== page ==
The gentleman who asked what trees would be wiped out was advised that’s a question for another meeting.
No, was the answer to another question, there haven’t been any studies down on the types of businesses that would work and avoid empty store fronts like are visible now. “Fair enough” was the planners’ response. But nothing was said again about perhaps doing that kind of study. Nor to the one about what will make it better than it is now for new businesses to come in.
The planner did say that study isn’t part of this plan, but experience shows more density and more height of buildings would help.
In the end, it really came down to concerns about parking, lack of it for all this big business that will be brought in or too much because it would be necessary to accommodate all the new residents and new business., And height. Lots of height. There were lots of questions about that. Three, four or five stories, depending on where you begin the count, on the paved first level, or the commercial business below two, three or four levels of apartments above it. Or the decks on top, does that add a floor?
There was that business owner on Bay avenue who said she only has a one story but very successful business drawn from all over the area as far as Ocean County and in other states. She said she would love to have residential above her building, did not say why she has not constructed that now in an area where it is presently allowed, redevelopment approval or not. She did say three or four floors would be nice and she’s sorry if somebody behind her can’t see any more….”that’s development” she explained.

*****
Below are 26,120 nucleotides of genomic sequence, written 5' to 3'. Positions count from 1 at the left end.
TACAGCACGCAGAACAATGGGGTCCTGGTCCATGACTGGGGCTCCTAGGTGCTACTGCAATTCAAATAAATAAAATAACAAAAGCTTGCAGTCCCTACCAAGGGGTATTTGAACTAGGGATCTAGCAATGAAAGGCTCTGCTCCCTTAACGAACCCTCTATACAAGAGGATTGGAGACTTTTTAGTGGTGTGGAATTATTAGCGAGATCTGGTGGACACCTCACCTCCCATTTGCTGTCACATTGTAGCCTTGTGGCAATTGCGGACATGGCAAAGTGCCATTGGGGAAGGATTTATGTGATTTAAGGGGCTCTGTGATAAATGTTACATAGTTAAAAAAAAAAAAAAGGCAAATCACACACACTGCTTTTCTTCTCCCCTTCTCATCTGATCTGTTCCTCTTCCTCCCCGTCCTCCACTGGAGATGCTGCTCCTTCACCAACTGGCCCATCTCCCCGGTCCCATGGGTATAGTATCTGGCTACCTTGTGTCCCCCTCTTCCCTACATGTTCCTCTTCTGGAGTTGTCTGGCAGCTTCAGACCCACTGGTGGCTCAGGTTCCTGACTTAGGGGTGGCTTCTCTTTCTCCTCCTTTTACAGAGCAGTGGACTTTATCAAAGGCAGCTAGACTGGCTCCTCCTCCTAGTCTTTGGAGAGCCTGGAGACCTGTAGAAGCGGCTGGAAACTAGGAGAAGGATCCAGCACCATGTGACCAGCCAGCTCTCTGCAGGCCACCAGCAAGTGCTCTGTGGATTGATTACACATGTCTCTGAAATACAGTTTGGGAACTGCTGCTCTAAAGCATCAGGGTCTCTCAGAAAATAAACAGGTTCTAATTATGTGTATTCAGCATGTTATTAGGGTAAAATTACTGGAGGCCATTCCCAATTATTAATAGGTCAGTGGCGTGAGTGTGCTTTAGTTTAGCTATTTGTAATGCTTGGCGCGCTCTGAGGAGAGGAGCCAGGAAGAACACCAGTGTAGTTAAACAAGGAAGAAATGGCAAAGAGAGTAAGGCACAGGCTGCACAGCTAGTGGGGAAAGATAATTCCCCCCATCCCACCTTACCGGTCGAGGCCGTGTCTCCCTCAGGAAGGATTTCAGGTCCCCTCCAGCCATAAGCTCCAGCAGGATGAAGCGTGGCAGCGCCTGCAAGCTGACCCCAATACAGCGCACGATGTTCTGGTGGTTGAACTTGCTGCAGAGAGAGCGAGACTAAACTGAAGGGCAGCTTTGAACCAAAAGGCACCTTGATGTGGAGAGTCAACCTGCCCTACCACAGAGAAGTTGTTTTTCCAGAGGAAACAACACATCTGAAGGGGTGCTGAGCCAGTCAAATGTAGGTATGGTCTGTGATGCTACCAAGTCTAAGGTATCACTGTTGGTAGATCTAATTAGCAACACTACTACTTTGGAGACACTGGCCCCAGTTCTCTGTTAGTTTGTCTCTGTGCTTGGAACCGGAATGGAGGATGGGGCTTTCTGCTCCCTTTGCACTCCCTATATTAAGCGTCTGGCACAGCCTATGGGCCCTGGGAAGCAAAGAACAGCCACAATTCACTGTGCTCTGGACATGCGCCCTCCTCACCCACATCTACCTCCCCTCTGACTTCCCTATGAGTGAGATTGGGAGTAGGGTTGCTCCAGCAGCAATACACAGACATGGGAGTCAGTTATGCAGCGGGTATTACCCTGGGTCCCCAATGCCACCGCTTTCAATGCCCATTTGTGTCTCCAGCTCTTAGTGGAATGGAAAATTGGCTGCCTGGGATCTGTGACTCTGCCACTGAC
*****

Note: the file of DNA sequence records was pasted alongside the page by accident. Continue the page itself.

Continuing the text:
Nor was there an answer to the question about whether the county officials have been involved, what with Bay Avenue being a county road. Here’s where the planner showed a lack of experience working with county officials. “They shouldn’t get in the way…. “ he said. Did not say how long it would take the county to study it before making any decisions. He didn’t even seem to know that in the neighboring town, also with a county owned main street, they couldn’t even get diagonal parking approved in areas already approved for parking. Or that that borough is also faced with horrendous parking problems they are trying to work out with a lot of help, even though they have a long established parking committee that thoroughly studying the problems the new ‘residential above commercial’ influx of residents have caused. No studies on potential parking problems were done in that town before approvals were granted either.
No worry about the appearance of buildings either, the planner explained. The new ordinances would be so rigid that even the amount of glass covering the front of the building, or the type of material used to build it, would be dictated to the private owner.
It was the former mayor who sat quietly through the meeting but took the mike at the end and agreed that “something has to be done.” He agreed it has to be done carefully and there’s a lot of weight on the shoulders of the council making the decisions. And there will still be a flood problem he said. Everybody in town should be included when making these decisions, not just those in the redevelopment area. He said people like himself who live on the hill won’t like buildings so high that they destroy their water view, . “I don’t want to look at roofs,” he said, nor do his neighbors. He said the people on all the other streets in downtown Highlands, like Second st and Fourth st. should be considered for the additional traffic it will mean for their quiet residential area, and reminded them the busy shopping district would be in their back yard.
He won some friends and applause for his comments. But he did not have any solutions either or even offer whether the town needs a redevelopment area.
Wednesday is the regular Highlands Council meeting. Be sure to check the agenda and read the resolutions on the borough’s official page, That’s the next step in moving the Redevelopment project along. Action will be taken, it seems, on whether the planner will be authorized to proceed further.